My latest published book is an e-book version of my story Boxing Day 1975. This story is written in the Rashomon style. This is where the same events are told and retold from the prospective of different characters, two or more. My story is about a family watching the Boxing Day film, on television, in 1975. They all have a very different reaction to the film, reflecting the changings times of 1975. The film they are watching is One Million Years BC.
The style/effect is named after the 1950 Japanese film Rashomon, where a murder is seen from the prospective of four different witnesses who all have a very different view of what happened. It has also been called the Unreliable Witness and has been linked to real-life court trials.
I’ve never seen Rashomon. I first came across Rashomon style by watching a BBC television play in the early 1980s (unfortunately I cannot remember the name of it). It told the story of a rape from the prospective of a wife who was raped, her husband, who witnessed the rape, and a stranger, who did or did not rape her. The wife blames herself for being raped in front of her husband. The husband is angry that his wife has sex with another man in front of him. The stranger feels used by the husband and wife in a kinky sex game. I feel uncomfortable writing this description even now, it was a very questionable story with some questionable attitudes to rape. But the style of it fascinated me, three different characters with three different views of the same event.
I tried using this style in my writing. At first, I wrote short dramas where three different characters narrated the same event, sometimes fictional and sometimes real historical events described by fictional characters (Boxing Day 1975 is very much in this style). But over the years I have adapted and developed my own take on the Rashomon style. I have written several stories where characters react to the same event but not at the same time. One character will experience the first part of the story/event, another character (or more than one) will experience the middle part of the story/event, and yet another character will experience the end of it. I will tell a story, moving from one character to the next, each one only seeing their view of the events. I do enjoy writing in this style, I can explore how an event affects different characters and I can show how people often do not have the full picture of what is happening around them.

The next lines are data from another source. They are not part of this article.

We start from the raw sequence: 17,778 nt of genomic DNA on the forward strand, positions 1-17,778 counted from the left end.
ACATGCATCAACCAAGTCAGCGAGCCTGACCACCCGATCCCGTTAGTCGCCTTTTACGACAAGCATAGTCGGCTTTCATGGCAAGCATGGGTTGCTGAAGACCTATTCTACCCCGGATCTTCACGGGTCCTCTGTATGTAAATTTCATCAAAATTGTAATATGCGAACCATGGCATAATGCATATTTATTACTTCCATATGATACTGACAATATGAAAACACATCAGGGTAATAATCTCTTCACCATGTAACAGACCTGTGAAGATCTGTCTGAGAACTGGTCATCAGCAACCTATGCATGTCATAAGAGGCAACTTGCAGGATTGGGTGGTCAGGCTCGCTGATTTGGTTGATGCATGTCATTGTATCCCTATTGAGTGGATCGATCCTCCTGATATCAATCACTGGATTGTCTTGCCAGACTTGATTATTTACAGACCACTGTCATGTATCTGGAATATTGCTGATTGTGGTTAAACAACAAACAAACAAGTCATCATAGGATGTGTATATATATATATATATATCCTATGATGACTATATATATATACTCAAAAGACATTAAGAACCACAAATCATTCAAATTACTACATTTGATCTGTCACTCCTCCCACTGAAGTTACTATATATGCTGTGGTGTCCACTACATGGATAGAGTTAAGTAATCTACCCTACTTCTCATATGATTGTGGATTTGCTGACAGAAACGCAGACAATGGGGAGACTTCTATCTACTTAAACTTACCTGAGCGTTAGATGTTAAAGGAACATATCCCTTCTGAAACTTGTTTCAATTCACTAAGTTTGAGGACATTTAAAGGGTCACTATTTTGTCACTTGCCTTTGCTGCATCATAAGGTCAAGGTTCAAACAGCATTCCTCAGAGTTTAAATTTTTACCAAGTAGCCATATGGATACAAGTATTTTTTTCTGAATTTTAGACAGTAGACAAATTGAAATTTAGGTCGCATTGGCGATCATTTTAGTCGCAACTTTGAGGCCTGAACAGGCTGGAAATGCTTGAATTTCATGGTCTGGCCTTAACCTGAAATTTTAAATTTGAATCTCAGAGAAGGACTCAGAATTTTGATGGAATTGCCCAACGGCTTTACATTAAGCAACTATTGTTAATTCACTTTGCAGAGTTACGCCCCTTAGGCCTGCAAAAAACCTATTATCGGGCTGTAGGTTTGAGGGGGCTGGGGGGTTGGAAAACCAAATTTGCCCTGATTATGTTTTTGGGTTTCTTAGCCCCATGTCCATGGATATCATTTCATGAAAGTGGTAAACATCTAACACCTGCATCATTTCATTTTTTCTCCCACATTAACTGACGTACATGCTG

Moving Pictures was the first time I used this style, it is set over one evening with each section taking place after the previous one. Each character has such little insight into what the other ones are feeling and doing; they are there in their own little world, unaware of how their actions will affect the other characters.
Saying all this, Boxing Day 1975 did not start off as a Rashomon style story; I originally wrote it as a flash fiction story that only saw the events from one character’s point of view. A friend read it and suggested that I expand it and include other characters’ points of view. Her advice sharked my imagination and I set about rewriting it. Doing so gave me the chance to explore some other issues too. 1975 was a time that was culturally interesting; things were beginning to change, with the women’s movement, Black rights and gay liberations. But also things were staying very much the same; just watch some television from then to see how patriarchal, sexist, racist and homophobic society was.
My own memories of watching One Million Years BC are still very vivid. It was the big blockbuster film on television that Boxing Day night. My mother, my father, my sister and I sat together in our sitting room to watch it on our colour television, while our dog slept in front of the fire unnoticed. During the film my father and sister argued about whether humans and dinosaurs lived on the earth at the same time; I was puzzled by there being no dialogue, just a lot of grunting, and at the end of it my mother announced, “That was rubbish.” She was right.
Edited by Drew Payne
To add image